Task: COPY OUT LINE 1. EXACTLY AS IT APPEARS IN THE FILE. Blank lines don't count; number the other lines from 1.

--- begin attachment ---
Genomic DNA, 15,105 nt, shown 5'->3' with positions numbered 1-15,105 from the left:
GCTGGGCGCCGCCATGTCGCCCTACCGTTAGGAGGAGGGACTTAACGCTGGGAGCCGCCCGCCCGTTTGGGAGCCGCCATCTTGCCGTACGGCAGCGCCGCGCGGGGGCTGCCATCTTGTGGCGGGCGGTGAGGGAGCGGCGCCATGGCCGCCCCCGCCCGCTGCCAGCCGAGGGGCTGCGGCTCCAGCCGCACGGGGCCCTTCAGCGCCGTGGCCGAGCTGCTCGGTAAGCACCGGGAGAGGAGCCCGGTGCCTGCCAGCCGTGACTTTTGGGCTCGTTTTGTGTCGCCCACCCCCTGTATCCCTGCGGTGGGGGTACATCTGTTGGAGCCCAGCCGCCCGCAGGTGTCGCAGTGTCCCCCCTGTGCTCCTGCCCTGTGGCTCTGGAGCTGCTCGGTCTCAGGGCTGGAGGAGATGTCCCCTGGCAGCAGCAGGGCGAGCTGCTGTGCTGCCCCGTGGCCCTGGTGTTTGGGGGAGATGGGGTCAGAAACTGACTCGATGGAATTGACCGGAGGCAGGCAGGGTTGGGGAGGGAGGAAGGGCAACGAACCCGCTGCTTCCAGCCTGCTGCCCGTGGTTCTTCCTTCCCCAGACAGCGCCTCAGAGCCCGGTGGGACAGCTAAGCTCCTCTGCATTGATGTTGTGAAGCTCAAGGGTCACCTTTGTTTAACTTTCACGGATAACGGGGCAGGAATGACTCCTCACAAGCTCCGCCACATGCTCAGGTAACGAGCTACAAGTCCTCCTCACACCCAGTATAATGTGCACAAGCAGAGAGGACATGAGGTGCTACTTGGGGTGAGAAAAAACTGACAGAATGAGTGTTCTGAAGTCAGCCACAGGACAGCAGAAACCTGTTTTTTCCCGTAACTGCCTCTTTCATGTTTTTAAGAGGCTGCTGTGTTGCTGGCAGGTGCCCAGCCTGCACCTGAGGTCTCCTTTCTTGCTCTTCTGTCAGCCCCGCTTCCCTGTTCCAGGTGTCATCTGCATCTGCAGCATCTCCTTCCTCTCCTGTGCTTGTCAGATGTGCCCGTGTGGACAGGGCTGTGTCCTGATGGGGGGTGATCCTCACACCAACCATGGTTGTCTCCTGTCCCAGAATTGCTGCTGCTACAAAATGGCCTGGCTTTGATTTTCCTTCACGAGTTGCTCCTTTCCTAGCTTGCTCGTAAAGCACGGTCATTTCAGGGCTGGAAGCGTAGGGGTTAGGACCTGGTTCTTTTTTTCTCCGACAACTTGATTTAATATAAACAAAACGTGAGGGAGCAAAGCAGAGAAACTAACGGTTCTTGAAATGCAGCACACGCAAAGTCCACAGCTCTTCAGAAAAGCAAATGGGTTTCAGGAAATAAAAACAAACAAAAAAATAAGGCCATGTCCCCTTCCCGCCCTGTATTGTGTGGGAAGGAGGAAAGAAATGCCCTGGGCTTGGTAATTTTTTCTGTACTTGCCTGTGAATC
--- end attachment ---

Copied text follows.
Genomic DNA, 15,105 nt, shown 5'->3' with positions numbered 1-15,105 from the left: